Türk_Kurtuluş_Savaşı_-_kolaj

In this essay I will discuss what caused the Turkish war of independence and the history leading up to the Turkish revolution. I will discuss the failures of the Ottoman Empire and how it played an interesting role of brief reform during the Tanizmat period. I will also discuss, the lead up to a constitutional government, which lasted briefly due to the death of the longest serving Sultan, resulting in the collapse of the Ottoman Empire. Finally, I will analyse the development of political division and social disorder, alongside other events leading up to the Turkish war of independence.

 

This essay will discuss in detail the following:

 

Firstly, how the Turkish war of independence brought major developments into the creation of a constitution. How the Ottoman Empire lost a large portion of their lands and colonies during World War I; including the buildings they built was ruined and a large number of their soldiers died. This major loss also brought in the birth of nationalism. Further, how the new ideology of democracy was difficult for political parties to accept, both the government in Istanbul and the new founding government in Ankara.

 

Secondly, how the heavy battle between Turkey and Greece seemed never ending. Istanbul and Ankara’s Grand National Assembly entered into Lausanne conference negotiations, as they wanted to settle the blood heavy battle; which was lead initially by the last family members of the Ottoman Sultanate and finished by the new-born government in Istanbul.

 

Thirdly, how the battle wasn’t only for other leaders trying to concur Turkey, it was also a battle within Turkey; their domestic community. The Turkish war of independence affected the political, social and the cultural aspects of Turkey. How the problems between communities and adopting the new ideology of nationalism caused tactical problems of sustaining peace inside of Turkey’s only surviving state. Further, how the lack of unity amongst the communities within Turkey caused problems for the important population in Greece. Turkey was accepted by the international community and its defined Turkish republic borders, finally establishing ties with the West.

 

Finally, this essay will look at the renowned revolutionist leader Mustafa Kemal Atatürk and how he had a profound effect on developing and moving Turkey forward. Details on what influences Mustafa Kemal had on the new Turkish republic. How his new ideologies known as ‘Kemalisim’ were born and his thorough commitment to political and social reforms within Turkey are still evident. Concluding, what Turkey’s current social and economic prospects are; referring to recent activities Turkey has been exposed to through the media.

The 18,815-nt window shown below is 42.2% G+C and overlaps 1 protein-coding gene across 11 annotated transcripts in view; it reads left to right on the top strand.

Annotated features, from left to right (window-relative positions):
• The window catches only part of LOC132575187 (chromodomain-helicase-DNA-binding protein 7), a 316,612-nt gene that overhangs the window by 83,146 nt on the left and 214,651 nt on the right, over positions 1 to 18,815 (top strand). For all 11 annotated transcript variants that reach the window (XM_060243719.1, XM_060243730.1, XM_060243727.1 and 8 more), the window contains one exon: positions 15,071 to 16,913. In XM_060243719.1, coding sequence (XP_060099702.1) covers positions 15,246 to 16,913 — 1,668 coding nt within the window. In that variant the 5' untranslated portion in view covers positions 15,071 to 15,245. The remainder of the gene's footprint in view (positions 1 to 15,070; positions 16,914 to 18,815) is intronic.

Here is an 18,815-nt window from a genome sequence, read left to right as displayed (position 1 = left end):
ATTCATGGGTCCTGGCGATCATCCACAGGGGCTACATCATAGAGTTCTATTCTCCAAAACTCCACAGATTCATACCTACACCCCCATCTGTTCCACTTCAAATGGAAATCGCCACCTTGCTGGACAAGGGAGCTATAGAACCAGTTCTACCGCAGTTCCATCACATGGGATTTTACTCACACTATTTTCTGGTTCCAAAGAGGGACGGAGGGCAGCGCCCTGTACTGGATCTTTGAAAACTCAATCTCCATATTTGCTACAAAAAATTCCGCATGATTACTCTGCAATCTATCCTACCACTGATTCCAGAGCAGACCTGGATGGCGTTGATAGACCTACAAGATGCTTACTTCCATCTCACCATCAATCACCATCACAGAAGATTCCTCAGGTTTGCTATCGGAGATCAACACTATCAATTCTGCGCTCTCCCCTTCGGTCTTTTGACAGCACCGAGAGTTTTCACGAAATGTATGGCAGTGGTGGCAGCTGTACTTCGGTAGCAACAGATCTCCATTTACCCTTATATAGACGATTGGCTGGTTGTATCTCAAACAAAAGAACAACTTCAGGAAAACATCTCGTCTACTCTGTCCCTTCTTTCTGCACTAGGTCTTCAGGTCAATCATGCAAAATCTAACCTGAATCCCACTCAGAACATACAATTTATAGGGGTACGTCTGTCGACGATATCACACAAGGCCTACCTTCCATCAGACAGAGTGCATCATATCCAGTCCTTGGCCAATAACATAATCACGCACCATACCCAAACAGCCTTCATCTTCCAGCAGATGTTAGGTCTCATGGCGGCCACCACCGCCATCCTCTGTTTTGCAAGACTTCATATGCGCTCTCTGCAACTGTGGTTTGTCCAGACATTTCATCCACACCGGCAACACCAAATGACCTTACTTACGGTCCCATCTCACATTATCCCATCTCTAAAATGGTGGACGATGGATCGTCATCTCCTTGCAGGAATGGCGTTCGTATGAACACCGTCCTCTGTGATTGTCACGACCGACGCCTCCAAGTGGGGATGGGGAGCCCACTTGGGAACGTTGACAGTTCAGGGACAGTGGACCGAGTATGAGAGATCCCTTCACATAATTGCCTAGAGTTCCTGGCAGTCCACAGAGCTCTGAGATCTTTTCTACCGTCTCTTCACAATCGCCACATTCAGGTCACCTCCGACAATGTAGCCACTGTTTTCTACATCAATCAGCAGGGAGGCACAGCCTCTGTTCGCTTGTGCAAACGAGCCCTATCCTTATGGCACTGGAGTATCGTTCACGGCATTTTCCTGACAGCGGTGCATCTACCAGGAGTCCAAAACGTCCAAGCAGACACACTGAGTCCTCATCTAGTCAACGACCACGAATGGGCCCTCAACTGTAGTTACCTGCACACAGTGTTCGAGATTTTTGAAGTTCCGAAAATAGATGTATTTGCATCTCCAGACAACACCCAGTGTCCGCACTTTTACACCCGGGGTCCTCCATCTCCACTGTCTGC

By the turn of the nineteenth century the Ottoman Empire was under a lot of radical change. Both left and right wing political parties had suffered major loss in the Balkans region and land in the African continent. The collapse of the Empire was a result of major tactical failures, which resulted in the loss of the Balkans war and a large portion of their victorious lands and colonies. In around the mid nineteenth century the ageing old Ottoman Empire was known as the ‘sick man of Europe’[1]. Prevention tactics were enforced by the Ottomans so the Russian Empire did not try and invade and take over the Ottoman mother heartland of Anatolia. There was a period of restorations in the Ottoman Empire and between the years of 1839-1876 intense reformation took place to revive economic, social, cultural and political authority. The first constitutional era and the second constitutional era created significant advancements to society’s understanding of the Ottoman Empire and state. “They took the first step in November 1839 when they issued a charter known as the Noble Rescript of Gulhane. This document promised, amongst other things, that the government would pass laws as part of the reorganisation of society which would guarantee ‘to our subjects, perfect security for life, honour and property’.”[2] According to Feroz Ahmad, the importance of these changes and promises in 1839 would develop Turkey into an internationally recognised country. The changes included; political governance, economic stability, social order and generally a better quality of life. This was the era of the Tanizmat reform.

 

“Defects in the Ottoman governmental system contributed greatly to the development of national identity feeling and rebellion in the Balkans.[3] The disorder within the Ottoman Empire and the lack of control in the Balkans contributed to the citizens feeling unwanted and therefore became rebellious against their leader. There were years of anger and hatred towards the Ottoman Empire. They had mixed so many religions and cultures together that communities sought national identity, thus creating mayhem.

 

In 1839, there was a society named ‘Turanisim’, whom were Turkish nationalists and wanted Turkish unity. According to Nami Kemal, the ideology of the young Turks were, “long live Vatan, long live Liberty”[4](Vatan means motherland). This very powerful quote spread quickly amongst the Turkish youth and was chanted during protests. The Turkish movement in Paris 1907 was very important because it was there the Turkish youth became exposed to western culture and learnt modern ideologies such as nationalism, Ottomanism etc.